"You can't help but be happy and leave here with a good feeling," he beamed on Saturday afternoon. "As players, we're very grateful for the opportunity to be a part of the community and to contribute to days like today and causes like Easter Seals."
T.J. Brodie took part in a full practice in a regular sweater for the first time since sustaining a rib injury earlier this month. He skated on the top pair with Rielly and wants to play on Sunday.
"Ultimately, it's not up to me, but I'd like to," the 32-year-old confirmed. "Felt good. It's just a matter of seeing how it feels the rest of the day and then tomorrow."
"We will get the final word from him and the medical team later today or in the morning," said Keefe. "Obviously, he increases our depth greatly and is a vital piece of our defence core. It slots everybody else in well. It allows us to spread out the minutes. He will be a welcome addition."
Brodie sustained the injury on Jan. 7 in a game against the Detroit Red Wings.
"I don't know if it was an elbow or a butt end, what it was, but I thought it only knocked the wind out of me," said the Chatham, Ont. native. "I never had a rib issue. It's more annoying than anything, breathing and stuff like that, catching your breath."
This is the second injury absence for Brodie this season. He hurt his oblique on Nov. 11 and missed 12 games before returning on Dec. 8.
"Coming back from the last one, I felt pretty good physically and to play a couple games and then have it happen again or be back out again, it's tough," he said. "Yeah, it's definitely not fun. This is probably the most of games I've missed in my career so it's new to me and definitely something you don't want to be doing."
Brodie had played played 181 straight games before the oblique issue.
With the Auston Matthews injury creating a top-six opening, Pontus Holmberg started Friday's game as Toronto's second-line centre.
"Six minutes in penalties is too much," Keefe stated bluntly when asked about Holmberg's audition.
Holmberg took a double minor for high sticking Jake Sanderson in the first period. The 23-year-old rookie was also whistled for tripping Claude Giroux in the second period. The Senators scored the game-winning goal on the ensuing power play.
Alex Kerfoot replaced Holmberg between Calle Jarnkrok and Nylander in the third period and remained in that spot at Saturday's practice.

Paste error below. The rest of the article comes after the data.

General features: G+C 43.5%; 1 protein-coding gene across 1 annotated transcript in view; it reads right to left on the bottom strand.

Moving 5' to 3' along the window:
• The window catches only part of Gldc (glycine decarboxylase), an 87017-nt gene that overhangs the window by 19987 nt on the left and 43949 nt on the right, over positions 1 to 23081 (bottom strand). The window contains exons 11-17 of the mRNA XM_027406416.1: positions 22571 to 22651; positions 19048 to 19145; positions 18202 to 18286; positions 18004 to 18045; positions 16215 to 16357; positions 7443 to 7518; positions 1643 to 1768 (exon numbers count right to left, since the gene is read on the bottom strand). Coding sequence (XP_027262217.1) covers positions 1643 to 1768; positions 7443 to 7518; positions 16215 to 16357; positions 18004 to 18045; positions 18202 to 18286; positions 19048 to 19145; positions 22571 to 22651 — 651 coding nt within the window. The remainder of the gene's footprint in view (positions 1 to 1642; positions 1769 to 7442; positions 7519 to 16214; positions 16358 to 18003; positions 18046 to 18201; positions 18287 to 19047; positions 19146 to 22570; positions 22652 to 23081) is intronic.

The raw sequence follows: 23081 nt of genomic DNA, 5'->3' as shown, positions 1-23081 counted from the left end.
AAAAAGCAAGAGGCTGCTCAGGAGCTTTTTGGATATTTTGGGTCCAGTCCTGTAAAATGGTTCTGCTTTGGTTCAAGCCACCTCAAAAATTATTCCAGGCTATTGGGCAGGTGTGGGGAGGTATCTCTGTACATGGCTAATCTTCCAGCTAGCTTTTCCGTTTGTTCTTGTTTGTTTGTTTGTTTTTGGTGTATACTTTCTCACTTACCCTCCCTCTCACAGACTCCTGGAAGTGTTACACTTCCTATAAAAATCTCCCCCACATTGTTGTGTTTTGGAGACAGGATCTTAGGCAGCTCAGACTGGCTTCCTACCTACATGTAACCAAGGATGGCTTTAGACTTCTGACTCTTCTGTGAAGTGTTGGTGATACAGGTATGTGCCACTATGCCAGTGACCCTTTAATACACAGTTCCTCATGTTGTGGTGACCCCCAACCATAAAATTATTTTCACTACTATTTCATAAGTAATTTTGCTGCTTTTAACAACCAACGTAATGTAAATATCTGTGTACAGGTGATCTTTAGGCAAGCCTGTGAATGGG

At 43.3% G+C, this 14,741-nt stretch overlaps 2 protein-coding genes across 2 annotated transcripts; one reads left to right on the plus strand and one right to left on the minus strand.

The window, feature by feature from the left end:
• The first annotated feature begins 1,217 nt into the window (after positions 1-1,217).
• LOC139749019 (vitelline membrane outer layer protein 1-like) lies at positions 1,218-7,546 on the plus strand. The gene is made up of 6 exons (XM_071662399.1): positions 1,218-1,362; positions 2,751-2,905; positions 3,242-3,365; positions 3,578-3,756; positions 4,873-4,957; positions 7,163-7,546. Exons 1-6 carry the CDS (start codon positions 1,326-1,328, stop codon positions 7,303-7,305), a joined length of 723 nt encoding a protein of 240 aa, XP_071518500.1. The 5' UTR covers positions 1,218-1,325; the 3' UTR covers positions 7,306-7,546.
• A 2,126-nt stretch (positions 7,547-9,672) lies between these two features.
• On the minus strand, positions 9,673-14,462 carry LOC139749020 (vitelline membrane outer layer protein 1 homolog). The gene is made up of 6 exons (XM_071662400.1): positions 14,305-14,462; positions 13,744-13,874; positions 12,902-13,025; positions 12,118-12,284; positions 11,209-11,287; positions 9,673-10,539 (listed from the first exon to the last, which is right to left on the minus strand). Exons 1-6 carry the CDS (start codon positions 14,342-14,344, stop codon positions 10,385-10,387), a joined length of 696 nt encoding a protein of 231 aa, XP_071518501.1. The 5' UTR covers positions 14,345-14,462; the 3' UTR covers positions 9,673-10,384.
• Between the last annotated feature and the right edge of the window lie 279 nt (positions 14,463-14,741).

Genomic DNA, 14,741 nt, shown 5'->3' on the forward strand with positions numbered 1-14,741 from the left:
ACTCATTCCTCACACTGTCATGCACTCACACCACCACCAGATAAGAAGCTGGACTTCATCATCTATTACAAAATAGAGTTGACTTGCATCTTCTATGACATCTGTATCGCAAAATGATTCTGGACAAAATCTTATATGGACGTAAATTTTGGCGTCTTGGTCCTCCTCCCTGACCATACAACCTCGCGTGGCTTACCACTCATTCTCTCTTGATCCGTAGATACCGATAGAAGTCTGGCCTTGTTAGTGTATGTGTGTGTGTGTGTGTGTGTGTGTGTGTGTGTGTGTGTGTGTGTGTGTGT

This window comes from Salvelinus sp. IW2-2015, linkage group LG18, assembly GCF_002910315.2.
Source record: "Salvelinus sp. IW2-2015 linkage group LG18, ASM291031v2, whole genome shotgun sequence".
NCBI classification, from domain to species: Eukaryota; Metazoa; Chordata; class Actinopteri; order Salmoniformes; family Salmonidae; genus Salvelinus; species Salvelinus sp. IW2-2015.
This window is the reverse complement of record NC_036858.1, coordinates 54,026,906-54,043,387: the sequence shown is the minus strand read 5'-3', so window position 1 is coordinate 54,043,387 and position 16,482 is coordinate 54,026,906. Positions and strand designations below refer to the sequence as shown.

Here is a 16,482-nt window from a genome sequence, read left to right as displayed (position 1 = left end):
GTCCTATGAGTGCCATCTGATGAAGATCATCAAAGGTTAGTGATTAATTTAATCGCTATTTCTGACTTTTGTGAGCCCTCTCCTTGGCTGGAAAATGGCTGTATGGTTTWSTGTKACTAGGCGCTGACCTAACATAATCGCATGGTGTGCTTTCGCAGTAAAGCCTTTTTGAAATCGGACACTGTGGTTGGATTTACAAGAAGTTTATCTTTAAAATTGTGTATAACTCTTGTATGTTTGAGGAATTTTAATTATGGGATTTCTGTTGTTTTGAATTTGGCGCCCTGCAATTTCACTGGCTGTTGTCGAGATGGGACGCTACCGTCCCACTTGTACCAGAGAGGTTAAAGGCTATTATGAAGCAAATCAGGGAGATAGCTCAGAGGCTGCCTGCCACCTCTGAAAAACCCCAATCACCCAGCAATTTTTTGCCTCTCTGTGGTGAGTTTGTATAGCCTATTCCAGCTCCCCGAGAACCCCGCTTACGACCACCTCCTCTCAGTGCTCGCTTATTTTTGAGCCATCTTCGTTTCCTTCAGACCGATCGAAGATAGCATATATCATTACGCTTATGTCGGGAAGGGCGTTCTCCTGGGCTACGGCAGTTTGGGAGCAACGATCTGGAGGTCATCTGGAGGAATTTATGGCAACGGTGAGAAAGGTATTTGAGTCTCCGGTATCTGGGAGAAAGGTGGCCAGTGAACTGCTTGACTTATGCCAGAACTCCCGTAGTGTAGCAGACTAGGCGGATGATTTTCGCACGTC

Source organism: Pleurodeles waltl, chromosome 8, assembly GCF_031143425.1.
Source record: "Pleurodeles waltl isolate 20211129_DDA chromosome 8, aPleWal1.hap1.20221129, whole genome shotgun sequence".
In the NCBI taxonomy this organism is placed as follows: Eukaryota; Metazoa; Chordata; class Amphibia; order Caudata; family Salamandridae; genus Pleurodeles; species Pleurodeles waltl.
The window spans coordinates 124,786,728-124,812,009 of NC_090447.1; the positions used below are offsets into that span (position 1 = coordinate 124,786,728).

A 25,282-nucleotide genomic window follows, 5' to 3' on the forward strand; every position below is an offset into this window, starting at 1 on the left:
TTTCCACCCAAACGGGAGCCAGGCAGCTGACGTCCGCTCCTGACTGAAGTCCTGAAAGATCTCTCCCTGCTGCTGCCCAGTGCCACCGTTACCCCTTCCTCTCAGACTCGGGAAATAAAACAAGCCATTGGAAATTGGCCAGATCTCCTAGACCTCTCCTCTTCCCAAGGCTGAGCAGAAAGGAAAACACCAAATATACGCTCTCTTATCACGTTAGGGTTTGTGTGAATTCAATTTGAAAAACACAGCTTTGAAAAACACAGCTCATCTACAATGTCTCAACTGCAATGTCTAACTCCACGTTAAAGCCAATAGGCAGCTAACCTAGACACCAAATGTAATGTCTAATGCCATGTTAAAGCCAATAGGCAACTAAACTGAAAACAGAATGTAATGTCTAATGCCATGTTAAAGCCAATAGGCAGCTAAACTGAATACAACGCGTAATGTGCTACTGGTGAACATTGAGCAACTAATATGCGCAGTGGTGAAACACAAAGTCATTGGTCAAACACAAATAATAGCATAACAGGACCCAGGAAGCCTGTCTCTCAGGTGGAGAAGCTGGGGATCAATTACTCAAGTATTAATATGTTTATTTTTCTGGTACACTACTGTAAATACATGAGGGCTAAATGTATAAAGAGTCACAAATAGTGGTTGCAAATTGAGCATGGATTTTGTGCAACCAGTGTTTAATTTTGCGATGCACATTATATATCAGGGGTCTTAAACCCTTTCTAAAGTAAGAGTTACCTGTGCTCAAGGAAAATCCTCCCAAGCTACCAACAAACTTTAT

"I actually thought it was one of Alex Kerfoot's better games in a while," Keefe said. "Going into the third, I thought we could maybe change it up a little bit and give Alex a chance to help us dig out of a hole. It didn't work out that way but I still think, as we go into playing two teams such as Washington and Boston before the break, a little more experience in the top six would serve us well."
Kerfoot has hit the scoresheet in four of the last six games.
Holmberg skated between Zach Aston-Reese and Wayne Simmonds at practice.
"That still doesn't change how we feel about Pontus and his ability to take on a little bit more as he gains more experience in the league," Keefe concluded.
Tavares expects to have between 60 and 70 friends and family members at Scotiabank Arena on Sunday as he suits up in game No. 1,000 in his NHL career.
"Probably the most I've had in my career," the 32-year-old said of the guest list. "Thrilled about it. Excited about it."
"His teammates are going to try and make him feel special in the morning," said Rielly. "We got something cooking."
Often laser focused, Tavares has acknowledged this will be an emotional time.
"It's a tremendous honour," the Mississauga, Ont. native said. "It's just hard to put into words, I'm not going to lie. Just have a lot of gratitude. Very grateful for the opportunity and so many people who have helped me get here ... A lot of hard work, a lot of perseverance and just a lot of fun as well. You love to play this game as a kid and dream about playing in the NHL and to think you get to do it for the 1,000th time is pretty remarkable. I don't take that for granted or lightly."
"He has many more games ahead," Keefe said, "but certainly, for a day, pause and think about what you've been through to get to this point. To play one game in the NHL is something, but to play 1,000 at the level he has is pretty remarkable."
Tavares hits the milestone with his game in a good spot. He's fired 22 shots on net over the last three outings.
"Hopefully we'll go out and get a win for him," Rielly said.
"Getting the two points is what's most important," Tavares said.
With no goalies within the organization available for practice, a couple fill-ins took the ice on Saturday. Former Marlie Andrew D'Agostini, who is often used by the Leafs as a third goalie at practice to spell the regulars, was joined by Mount Royal University product Demaine Wray.
"It allows us to still have a functional practice," said Keefe. "It gives you some convenience, actually, because you're not so much worried about overwhelming them with shots or traffic or anything like that. You just keep things moving."
Lines at Saturday's practice:
Bunting - Tavares - Marner
Jarnkrok - Kerfoot - Nylander
Engvall - Kampf - Anderson
Aston-Reese - Holmberg - Simmonds
Rielly - Brodie
Giordano - Holl
Sandin - Liljegren
Benn - Timmins